• First create an Argument called ‘Samples’ and configure it to be of the type String[].

  • Drop a ForEach activity into the ‘Publish Samples’ sequence and configure it to iterate over our Samples argument we just created.
  • Add a variable to contain the local path of the sample directory we’re currently working with as a string with the name ‘sampleLocalPath’
  • Inside the ForEach activity drop a ‘ConvertWorkspaceItem’ activity. This will take our server paths and work out the local path for the directories for us. You’ll need to configure it as follows:

  • Drop in a ‘CopyDirectory’ activity to copy our sample directory from the source to the output directory.  Your ForEach should now look something like this:

Fourth Step: Remove the source control bindings

Now we’ve got our samples into the target directory, we need to strip out the source control bindings so our customers don’t try to connect to our server when they open the solutions.

  • Add an Argument to specify the server path to the batch file we checked in back at the start of the process.

  • Create a variable to house the local path of our binding removal script. I’ve named mine ‘SourceControlRemovalScriptLocalPath’
  • Drop in another ‘ConvertWorkspaceItem’ activity after your ForEach activity. This will be used to convert the argument we just created with the server path to our source binding stripping script to its local path.  It should be configured like this:

Note: While the variables look like they are the same item, they aren't I promise!

  • Drop in an ‘InvokeProcess’ activity after the ‘ConvertWorkspaceItem’ you just added.  A little care is required when configuring this activity to ensure we get a reliable execution, so I’ll list out how I’ve configured each property.

Arguments: Microsoft.VisualBasic.Chr(34) + SamplesDropPath + Microsoft.VisualBasic.Chr(34)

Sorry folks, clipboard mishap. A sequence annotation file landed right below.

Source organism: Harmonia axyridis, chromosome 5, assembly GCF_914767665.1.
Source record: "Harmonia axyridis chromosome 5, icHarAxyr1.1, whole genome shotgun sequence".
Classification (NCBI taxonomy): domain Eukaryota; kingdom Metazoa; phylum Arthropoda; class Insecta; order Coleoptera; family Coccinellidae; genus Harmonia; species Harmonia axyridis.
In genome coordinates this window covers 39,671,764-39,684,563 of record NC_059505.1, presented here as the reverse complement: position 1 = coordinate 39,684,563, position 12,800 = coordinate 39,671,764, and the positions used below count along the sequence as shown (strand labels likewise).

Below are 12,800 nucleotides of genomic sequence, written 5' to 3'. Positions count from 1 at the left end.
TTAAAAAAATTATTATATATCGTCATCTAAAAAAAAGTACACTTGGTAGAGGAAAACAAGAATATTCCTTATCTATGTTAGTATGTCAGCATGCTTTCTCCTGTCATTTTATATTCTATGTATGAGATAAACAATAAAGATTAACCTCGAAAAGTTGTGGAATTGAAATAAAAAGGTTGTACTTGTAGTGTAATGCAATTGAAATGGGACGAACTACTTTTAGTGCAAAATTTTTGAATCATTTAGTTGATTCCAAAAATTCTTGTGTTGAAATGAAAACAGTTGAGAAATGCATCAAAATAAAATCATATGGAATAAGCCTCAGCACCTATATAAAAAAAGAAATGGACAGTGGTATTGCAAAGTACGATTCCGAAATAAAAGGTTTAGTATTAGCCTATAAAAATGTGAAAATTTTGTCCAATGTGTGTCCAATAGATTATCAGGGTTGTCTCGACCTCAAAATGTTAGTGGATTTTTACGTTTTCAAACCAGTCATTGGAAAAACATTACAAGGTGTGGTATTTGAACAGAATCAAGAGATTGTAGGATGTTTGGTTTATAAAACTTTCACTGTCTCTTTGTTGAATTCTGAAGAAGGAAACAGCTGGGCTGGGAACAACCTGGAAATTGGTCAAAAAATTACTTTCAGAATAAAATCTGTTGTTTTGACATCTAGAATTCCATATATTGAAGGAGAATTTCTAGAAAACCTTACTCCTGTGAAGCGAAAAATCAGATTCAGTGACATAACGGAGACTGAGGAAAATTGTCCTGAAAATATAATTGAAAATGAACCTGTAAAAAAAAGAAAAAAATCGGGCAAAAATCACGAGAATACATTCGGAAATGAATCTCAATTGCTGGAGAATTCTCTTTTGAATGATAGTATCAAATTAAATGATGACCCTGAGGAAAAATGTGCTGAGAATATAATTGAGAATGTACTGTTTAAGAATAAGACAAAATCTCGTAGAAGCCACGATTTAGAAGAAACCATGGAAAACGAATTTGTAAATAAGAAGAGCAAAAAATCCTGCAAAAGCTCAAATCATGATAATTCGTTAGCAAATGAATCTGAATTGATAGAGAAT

Display Name: Strip Source Control Bindings

File Name: Microsoft.VisualBasic.Chr(34) + SourceControlRemovalScriptLocalPath + Microsoft.VisualBasic.Chr(34)

Working Directory: BinariesDirectory

Any other properties remain unaltered from their default state

Your publish samples sequence activity should now look a little like this

Fifth Step: Surface the arguments

That’s nearly everything we need to do to support the publishing of samples into our output directory. However we’ve set up a few arguments in here to ensure our template is re-usable. We now need to surface them to users via the build configuration dialog. To do this:

  • On the ‘Metadata’ Argument for the build workflow click the ellipsis. You should get a pop up dialog
  • Configure the three arguments we’ve added as follows
    • The samples list
    • The samples drop folder name
    • The source control removal script path
    • These should be configured in the editor as follows:

The only thing that changes across the parameters are the Display Name - the name we surface to the editor, and the Parameter Name – the name we gave our argument that corresponds to this parameter

  • Check in the template

Final Steps: Configure the build!

Now we’ve got our template done, let’s go configure a build! The only real point of interest here are the custom parameters we set up on our way through, so we’ll focus on them – this is a long enough read already!

The points of interest are all on the process tab, so let’s skip there. If you expand your custom section you should see something like this:

All you need to do is fill in the values, so it looks more like this:

Once that’s done, kick off a build and you should be able to locate your samples, without the binding configuration in the drop directory of your build output!


In this article I’ve shown you how to create a reusable template for including useful samples in your build output. I’ve used this particular approach with a few customers and what I particularly like about it is we aren’t moving too far from the out of the box activity set that comes with Team Build. This saves us on overhead, and allows the template to be put together pretty quickly.